In the 17th century, the myth was adapted so as to serve various goals and aspirations. It was used to justify numerous political decisions, such as expansion to the East or the "dymitriady" military escapades in the 17th century. In Baroque, the myth was used in all sorts of agitations and propagandas, both in foreign and domestic politics of the Kingdom of Poland and Grand Duchy of Lithuania.

Sarmatia's location at the junction between the West and the East influenced its cultural syncretism. The West belonged to the same cultural circle of the Greek and Roman heritage, the Antiquity, so much loved by the nobility, and the dominant Christianity. At the same time, the barbarian East attracted the nobility with its orientality. It was the source of inspiration – for utilitarian art, weapons and motifs that were later transposed for example to the garments of the nobility. The East also meant Islam and, given the triumph of the Counter-Reformation in the 17th century, Sarmatia considered itself to be the rampart of Christianity (antemurale christianitatis) and the fortress of West Europe that defended it against Islamisation. It was believed that Sarmatians would play a major role in the historic mission of defending the Old Continent. Indeed, this was the case during the Battle of Vienna (1683).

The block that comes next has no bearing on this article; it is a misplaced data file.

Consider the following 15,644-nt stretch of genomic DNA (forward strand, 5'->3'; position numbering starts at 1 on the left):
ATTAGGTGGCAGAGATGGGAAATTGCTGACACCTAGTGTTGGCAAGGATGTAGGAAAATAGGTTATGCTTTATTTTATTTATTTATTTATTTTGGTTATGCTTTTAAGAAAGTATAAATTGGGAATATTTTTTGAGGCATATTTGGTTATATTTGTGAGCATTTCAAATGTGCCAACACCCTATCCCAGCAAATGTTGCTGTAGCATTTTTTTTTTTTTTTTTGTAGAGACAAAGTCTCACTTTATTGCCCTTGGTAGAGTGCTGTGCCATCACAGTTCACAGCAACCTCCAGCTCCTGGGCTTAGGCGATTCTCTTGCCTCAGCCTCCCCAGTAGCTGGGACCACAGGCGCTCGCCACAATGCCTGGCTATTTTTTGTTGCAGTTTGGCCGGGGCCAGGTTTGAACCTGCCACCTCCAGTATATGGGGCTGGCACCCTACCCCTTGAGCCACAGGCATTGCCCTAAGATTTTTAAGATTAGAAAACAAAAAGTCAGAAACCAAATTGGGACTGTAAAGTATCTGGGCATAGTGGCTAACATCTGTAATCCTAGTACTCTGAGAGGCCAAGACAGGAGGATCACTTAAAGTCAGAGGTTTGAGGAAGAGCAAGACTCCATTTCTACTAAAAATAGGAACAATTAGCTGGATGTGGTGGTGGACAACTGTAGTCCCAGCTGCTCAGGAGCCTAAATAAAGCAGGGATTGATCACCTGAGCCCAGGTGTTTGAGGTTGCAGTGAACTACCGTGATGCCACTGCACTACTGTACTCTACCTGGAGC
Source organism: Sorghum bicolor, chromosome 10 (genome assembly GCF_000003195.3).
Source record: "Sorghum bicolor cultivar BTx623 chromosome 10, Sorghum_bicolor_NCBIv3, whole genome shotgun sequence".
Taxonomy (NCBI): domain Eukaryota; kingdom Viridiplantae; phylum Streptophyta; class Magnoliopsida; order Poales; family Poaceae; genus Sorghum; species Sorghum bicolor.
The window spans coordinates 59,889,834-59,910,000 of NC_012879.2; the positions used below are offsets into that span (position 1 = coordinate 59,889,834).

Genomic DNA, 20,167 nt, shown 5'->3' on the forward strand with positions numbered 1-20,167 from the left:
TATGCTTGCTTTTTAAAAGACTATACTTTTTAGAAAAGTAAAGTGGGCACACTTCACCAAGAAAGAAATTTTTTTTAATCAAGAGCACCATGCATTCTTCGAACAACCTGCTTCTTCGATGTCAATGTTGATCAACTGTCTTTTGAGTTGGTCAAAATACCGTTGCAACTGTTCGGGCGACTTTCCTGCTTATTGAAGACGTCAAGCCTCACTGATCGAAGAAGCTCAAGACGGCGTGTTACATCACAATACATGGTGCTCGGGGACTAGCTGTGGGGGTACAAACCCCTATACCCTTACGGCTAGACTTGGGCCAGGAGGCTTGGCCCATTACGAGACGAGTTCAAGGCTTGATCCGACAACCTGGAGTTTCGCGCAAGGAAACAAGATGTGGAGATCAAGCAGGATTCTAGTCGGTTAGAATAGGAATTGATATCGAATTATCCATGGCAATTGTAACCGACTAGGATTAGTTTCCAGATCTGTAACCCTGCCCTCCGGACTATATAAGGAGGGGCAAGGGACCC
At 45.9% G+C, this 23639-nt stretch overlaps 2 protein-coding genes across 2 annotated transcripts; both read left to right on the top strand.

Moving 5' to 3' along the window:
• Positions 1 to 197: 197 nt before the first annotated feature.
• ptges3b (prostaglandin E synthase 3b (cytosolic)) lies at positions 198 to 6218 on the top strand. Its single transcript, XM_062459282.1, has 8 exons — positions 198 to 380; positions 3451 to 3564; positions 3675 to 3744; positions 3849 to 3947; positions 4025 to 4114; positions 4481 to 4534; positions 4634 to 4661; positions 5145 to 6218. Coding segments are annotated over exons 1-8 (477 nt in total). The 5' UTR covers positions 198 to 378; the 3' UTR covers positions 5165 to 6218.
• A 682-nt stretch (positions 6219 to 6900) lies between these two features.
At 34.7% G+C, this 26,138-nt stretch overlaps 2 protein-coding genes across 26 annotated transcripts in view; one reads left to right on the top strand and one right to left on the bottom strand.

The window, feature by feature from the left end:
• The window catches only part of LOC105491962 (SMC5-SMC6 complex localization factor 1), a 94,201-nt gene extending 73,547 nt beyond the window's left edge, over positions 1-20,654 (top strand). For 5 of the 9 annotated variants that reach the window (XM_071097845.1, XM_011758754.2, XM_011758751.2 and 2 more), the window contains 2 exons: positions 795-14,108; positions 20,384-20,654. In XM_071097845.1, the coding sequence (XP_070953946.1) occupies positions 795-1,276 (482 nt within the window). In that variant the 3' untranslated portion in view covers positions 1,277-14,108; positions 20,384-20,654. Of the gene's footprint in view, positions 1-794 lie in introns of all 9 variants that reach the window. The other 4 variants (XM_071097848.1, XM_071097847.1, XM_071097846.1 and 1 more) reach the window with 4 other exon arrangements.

It was often emphasised that Sarmatians were a nation chosen by God. This was not only a 17th century theory that appeared as a result of the Turkish threat. The thesis was already mentioned by Stanisław Sarnicki in his Chronicle of 1587 and the former Messianic ideas were continued in the 17th century. The most Messianic, and even ridiculous, is the work of Wojciech Dembołęcki, who claimed, among other things, that God used Polish language to talk to Adam and Eve in the Paradise. Despite their irrationality, Dembołęcki's writings are a symbol of the epoch.